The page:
28 Sep 2012

I didn't see Alice


We had a wonderful view of Llandudno's North Bay from our hotel bedroom window.




On the promenade is The Mad Hatter with the dormouse;  one of the Alice in Wonderland statues that can be seen in the town.  
Llandudno has a link with the author, Lewis Carroll, because the real Alice who inspired the Wonderland tales, Alice Liddell, spent vacations with her family at their holiday home, Penmorfa, on the West Shore. 



                                                                           
Not far away is the White Rabbit


There's a statue of Alice in Wonderland outside the train station and the Cheshire Cat is in an area of landscaped gardens with an open air theatre in the Happy Valley on the Great Orme.  A visitor can reach the summit of this headland on foot, tramway or cable car and perhaps we will return some day and explore this popular area of the town?

In the meantime, anyone for tea and a biscuit?   And since I didn't see Alice I bought a souvenir of lovely Llandudno from the Wonderland collection with a retail outlet at the information centre - a teabag or tea spoon rest to remind me of a happy time there.


We were blessed with good weather that week, but the storms have returned to parts of Britain, including Wales, and many areas have been hit with flooding once more.  People have been evacuated from homes and businesses so those of us who live on higher and drier ground remember them and hope that their situation will improve and there will be a respite in the bad weather and that the waters will subside.

Wherever you are I hope that you have a peaceful weekend.


27 Sep 2012

Where's Alice?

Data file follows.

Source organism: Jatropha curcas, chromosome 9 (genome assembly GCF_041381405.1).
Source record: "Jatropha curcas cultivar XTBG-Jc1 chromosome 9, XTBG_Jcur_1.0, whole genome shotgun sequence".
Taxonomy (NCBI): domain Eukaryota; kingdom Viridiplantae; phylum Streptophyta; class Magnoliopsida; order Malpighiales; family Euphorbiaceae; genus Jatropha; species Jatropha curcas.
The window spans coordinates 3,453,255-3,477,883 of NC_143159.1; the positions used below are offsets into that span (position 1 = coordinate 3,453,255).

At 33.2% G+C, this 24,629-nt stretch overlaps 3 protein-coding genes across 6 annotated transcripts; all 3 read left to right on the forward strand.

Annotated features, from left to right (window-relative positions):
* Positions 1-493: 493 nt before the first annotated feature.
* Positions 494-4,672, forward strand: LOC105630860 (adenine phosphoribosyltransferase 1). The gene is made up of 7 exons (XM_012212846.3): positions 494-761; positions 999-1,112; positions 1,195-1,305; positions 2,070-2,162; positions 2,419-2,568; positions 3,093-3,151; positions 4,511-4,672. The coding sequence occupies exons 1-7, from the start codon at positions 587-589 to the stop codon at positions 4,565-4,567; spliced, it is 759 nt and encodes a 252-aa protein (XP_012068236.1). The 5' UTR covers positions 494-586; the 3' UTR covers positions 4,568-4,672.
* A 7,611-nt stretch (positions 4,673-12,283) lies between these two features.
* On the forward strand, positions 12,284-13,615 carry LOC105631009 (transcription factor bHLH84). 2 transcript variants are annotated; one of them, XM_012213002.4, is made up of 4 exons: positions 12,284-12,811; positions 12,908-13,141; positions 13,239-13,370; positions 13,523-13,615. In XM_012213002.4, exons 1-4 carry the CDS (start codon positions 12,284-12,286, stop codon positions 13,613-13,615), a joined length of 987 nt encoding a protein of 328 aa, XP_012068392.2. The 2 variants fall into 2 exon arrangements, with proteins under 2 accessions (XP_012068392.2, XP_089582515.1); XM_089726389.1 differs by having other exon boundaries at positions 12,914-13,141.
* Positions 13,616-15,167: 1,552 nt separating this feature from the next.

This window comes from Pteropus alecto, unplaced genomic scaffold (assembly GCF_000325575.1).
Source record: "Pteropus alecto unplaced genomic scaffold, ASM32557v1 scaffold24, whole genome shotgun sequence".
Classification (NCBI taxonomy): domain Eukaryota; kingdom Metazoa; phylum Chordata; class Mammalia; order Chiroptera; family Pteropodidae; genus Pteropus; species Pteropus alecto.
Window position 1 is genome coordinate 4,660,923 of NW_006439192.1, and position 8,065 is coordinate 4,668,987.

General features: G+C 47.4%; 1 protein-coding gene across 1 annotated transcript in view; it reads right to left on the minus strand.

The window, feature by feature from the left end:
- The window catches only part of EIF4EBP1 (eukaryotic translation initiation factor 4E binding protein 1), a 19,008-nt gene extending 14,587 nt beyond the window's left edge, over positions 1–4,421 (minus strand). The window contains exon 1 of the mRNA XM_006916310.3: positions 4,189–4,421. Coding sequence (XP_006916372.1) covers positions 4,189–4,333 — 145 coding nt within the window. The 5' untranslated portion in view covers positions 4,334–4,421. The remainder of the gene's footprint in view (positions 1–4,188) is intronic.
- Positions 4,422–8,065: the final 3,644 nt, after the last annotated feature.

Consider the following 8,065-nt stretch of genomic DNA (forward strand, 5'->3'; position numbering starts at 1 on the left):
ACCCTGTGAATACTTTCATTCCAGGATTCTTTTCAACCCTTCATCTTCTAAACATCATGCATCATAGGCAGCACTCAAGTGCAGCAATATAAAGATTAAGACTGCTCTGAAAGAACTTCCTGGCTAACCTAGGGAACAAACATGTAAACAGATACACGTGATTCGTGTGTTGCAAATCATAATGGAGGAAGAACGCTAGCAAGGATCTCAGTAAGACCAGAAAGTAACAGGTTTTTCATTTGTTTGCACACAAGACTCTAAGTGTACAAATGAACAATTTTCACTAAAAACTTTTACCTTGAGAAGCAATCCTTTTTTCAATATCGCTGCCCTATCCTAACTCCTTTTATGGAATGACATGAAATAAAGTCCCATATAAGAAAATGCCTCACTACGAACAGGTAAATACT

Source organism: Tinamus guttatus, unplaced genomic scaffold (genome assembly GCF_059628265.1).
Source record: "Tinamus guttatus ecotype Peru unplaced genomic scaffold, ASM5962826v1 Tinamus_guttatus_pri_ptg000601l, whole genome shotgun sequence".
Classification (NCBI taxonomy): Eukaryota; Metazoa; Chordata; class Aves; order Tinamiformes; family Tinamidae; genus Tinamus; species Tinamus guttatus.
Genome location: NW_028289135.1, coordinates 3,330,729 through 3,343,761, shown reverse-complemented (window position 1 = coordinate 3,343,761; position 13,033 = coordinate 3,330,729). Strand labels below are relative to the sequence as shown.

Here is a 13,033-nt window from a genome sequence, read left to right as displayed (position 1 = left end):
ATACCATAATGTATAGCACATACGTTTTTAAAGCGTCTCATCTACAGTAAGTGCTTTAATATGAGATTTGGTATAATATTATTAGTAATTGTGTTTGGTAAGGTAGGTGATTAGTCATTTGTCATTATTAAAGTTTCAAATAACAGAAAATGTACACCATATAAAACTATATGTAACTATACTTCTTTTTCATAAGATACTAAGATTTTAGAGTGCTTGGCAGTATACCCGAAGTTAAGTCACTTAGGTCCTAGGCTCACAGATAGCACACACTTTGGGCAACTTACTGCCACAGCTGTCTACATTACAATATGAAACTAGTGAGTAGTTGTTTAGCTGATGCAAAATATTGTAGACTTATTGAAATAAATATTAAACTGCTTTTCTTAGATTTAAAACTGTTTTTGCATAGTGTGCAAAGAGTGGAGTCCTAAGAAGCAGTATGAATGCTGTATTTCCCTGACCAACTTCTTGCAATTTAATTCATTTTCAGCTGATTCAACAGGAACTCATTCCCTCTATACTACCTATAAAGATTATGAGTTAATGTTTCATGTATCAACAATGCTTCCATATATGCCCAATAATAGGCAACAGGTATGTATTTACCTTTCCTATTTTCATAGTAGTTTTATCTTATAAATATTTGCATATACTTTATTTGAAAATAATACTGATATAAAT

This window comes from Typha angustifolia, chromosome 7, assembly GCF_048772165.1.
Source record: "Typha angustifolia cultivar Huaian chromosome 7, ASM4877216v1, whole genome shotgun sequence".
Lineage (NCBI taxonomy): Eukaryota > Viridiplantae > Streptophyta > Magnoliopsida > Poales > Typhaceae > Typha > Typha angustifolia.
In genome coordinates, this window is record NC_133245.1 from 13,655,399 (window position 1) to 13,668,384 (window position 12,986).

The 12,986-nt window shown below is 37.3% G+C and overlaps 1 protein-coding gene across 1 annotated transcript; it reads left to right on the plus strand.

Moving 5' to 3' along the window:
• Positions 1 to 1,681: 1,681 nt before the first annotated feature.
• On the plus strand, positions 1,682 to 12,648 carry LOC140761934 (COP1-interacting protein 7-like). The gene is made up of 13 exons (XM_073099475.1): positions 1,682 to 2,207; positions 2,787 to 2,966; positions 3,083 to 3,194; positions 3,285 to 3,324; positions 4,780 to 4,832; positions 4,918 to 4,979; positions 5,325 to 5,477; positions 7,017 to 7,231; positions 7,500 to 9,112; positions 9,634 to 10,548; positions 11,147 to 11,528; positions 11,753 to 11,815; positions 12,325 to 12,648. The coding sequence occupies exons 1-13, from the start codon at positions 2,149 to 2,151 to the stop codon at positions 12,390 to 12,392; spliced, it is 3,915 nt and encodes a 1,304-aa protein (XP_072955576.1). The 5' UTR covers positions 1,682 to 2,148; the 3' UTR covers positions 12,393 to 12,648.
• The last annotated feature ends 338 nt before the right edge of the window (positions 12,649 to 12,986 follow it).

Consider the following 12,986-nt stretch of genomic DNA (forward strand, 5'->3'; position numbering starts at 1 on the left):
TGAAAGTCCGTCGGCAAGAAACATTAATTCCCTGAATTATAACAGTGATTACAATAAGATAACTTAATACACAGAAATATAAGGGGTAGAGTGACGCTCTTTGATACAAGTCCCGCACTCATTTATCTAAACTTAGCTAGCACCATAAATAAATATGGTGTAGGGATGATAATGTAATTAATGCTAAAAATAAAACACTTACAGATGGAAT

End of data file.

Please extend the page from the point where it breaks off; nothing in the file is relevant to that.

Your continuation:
This is a view from the window of our hotel where we stayed in Llandudno, North Wales...


and this one was taken during one of my walks around this seaside resort looking at the old buildings and structures. This structure looks like a bandstand.  In fact, it's a public convenience which is accessed down some steps. It seems to be in use although I didn't explore further!
  
The carved wooden statues are part of a literary trail.  I'm sure you can guess which book.
I only managed to visit the areas in the town near our hotel and take photos of some of the statues and sadly, not the main character, but the Victorian and Edwardian architecture is also interesting. 






The shopping areas with ironwork arcades is an aspect of the town I remember from when I was a child.  My aunt and uncle used to bring me here when I spent the Summer holidays with them when they lived in the county of Cheshire just across the Welsh border.  They retired to a village near Llandudno and last week my husband and I went to visit them on our free day travelling there by local bus.  Now in their 90s we haven't seen them for many years.  Another aunt lives next door to them.  She and her husband also retired to North Wales from the South of England.  Now widowed and also in her 90s, she went through a major operation last year and is now recovering well.  
As you can imagine, the visit to see my mother's sisters was a special one and an opportunity not to be missed. 

Have you guessed the book that has inspired the literary trail?  The author has a connection with Llandudno.  More about that next time - with some photos, of course! 




25 Sep 2012

Caernarvon: a walk by the castle





After spending some time inside the castle walls we walked down to the marina at  the harbour which was also where our coach was parked.  


The castle is situated by the mouth of the river and we watched the swing bridge open for boats to come into port from the Menai Strait. 



Just as I was taking a photo of the bridge from a different angle a seagull zoomed passed my face and got caught on camera before landing on the wall.



Just opposite the bridge is the mighty Eagle Tower which once had stone eagle sculptures on the battlements.

Walking through an entrance in the walled fortifications we were able to stroll around the old town.




This is the street which could be seen from the ramparts of the castle and the photo was taken from the main entrance bridge.


This is the oldest public house in the town where we stopped to have some refreshments before  boarding our coach.


I spotted these two swans as we left our town coach park and quickly took this photo through the window.
I love swans and was surprised to see them there as I'm not sure whether the water is fresh or salt at this point at the mouth of the river.



23 Sep 2012

Exploring Caernarvon Castle